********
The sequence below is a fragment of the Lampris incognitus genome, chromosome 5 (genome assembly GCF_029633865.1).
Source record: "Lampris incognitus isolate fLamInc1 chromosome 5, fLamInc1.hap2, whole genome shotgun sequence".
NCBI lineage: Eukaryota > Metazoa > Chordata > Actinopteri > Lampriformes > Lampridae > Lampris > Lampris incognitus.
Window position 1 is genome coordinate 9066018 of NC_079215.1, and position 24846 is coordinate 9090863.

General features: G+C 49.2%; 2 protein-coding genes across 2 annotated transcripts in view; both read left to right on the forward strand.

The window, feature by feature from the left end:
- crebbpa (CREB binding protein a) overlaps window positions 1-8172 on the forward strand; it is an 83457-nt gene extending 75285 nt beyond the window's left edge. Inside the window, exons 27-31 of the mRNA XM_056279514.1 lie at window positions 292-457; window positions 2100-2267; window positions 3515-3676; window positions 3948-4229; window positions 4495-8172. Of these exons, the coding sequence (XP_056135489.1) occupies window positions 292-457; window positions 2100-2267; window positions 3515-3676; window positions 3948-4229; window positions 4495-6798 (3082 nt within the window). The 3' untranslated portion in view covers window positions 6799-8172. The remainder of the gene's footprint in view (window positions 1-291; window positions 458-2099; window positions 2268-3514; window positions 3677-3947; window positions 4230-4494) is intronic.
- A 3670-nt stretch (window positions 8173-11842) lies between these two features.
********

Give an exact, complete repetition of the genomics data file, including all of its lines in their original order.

The sequence below is a fragment of the Lampris incognitus genome, chromosome 5 (genome assembly GCF_029633865.1).
Source record: "Lampris incognitus isolate fLamInc1 chromosome 5, fLamInc1.hap2, whole genome shotgun sequence".
NCBI lineage: Eukaryota > Metazoa > Chordata > Actinopteri > Lampriformes > Lampridae > Lampris > Lampris incognitus.
Window position 1 is genome coordinate 9066018 of NC_079215.1, and position 24846 is coordinate 9090863.

General features: G+C 49.2%; 2 protein-coding genes across 2 annotated transcripts in view; both read left to right on the forward strand.

The window, feature by feature from the left end:
- crebbpa (CREB binding protein a) overlaps window positions 1-8172 on the forward strand; it is an 83457-nt gene extending 75285 nt beyond the window's left edge. Inside the window, exons 27-31 of the mRNA XM_056279514.1 lie at window positions 292-457; window positions 2100-2267; window positions 3515-3676; window positions 3948-4229; window positions 4495-8172. Of these exons, the coding sequence (XP_056135489.1) occupies window positions 292-457; window positions 2100-2267; window positions 3515-3676; window positions 3948-4229; window positions 4495-6798 (3082 nt within the window). The 3' untranslated portion in view covers window positions 6799-8172. The remainder of the gene's footprint in view (window positions 1-291; window positions 458-2099; window positions 2268-3514; window positions 3677-3947; window positions 4230-4494) is intronic.
- A 3670-nt stretch (window positions 8173-11842) lies between these two features.